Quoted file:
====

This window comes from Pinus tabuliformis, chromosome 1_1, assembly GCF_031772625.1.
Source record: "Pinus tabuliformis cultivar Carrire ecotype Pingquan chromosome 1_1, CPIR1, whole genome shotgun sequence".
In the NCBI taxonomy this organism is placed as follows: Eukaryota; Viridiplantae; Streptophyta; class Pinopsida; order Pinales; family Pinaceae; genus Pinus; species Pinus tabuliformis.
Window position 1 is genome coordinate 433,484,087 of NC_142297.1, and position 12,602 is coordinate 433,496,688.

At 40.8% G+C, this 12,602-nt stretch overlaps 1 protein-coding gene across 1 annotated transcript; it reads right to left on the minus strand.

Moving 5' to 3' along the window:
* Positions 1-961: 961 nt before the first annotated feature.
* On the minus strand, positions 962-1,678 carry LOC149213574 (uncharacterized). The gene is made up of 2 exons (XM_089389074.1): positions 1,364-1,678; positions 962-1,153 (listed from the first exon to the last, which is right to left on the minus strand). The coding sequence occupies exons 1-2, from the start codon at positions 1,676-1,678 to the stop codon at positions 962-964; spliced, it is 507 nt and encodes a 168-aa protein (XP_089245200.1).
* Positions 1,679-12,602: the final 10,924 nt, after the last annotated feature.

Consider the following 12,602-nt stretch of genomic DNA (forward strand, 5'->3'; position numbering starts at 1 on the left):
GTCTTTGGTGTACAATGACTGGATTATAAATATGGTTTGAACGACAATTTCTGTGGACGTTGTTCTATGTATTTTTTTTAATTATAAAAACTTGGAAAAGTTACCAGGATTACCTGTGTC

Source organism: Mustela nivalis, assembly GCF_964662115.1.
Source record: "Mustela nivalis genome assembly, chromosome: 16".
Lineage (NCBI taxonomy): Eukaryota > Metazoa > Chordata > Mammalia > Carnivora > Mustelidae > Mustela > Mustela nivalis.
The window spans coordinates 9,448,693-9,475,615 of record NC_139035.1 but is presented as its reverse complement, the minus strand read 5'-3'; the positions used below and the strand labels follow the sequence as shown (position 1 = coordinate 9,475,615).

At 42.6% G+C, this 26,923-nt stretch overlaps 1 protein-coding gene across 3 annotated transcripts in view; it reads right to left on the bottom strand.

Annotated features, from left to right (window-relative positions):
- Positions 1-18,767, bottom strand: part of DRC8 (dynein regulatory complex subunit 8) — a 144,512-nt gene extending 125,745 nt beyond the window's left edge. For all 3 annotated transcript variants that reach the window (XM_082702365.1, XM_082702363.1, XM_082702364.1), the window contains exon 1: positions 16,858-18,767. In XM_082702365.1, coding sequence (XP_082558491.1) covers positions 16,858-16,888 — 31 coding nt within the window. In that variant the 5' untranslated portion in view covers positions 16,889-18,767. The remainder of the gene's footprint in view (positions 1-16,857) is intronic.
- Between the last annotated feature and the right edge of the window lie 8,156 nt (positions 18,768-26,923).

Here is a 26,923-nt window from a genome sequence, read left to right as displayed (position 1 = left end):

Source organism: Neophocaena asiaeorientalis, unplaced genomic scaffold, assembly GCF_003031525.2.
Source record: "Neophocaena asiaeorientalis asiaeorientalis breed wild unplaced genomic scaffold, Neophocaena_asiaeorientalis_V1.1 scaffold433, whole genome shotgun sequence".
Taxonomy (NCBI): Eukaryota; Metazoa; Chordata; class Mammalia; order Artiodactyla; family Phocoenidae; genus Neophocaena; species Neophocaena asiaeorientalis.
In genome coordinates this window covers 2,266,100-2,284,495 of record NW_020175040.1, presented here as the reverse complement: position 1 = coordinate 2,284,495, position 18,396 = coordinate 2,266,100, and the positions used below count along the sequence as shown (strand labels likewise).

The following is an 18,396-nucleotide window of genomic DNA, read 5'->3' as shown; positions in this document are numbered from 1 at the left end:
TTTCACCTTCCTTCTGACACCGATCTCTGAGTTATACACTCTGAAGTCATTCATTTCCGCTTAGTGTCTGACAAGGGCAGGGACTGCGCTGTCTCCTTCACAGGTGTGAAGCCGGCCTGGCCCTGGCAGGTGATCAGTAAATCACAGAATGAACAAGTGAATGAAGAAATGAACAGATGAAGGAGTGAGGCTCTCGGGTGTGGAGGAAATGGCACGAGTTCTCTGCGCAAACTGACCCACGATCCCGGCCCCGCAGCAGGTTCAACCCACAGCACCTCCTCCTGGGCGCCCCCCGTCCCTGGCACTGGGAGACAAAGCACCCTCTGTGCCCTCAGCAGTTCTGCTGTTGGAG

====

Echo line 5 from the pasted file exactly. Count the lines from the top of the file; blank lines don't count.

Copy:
At 40.8% G+C, this 12,602-nt stretch overlaps 1 protein-coding gene across 1 annotated transcript; it reads right to left on the minus strand.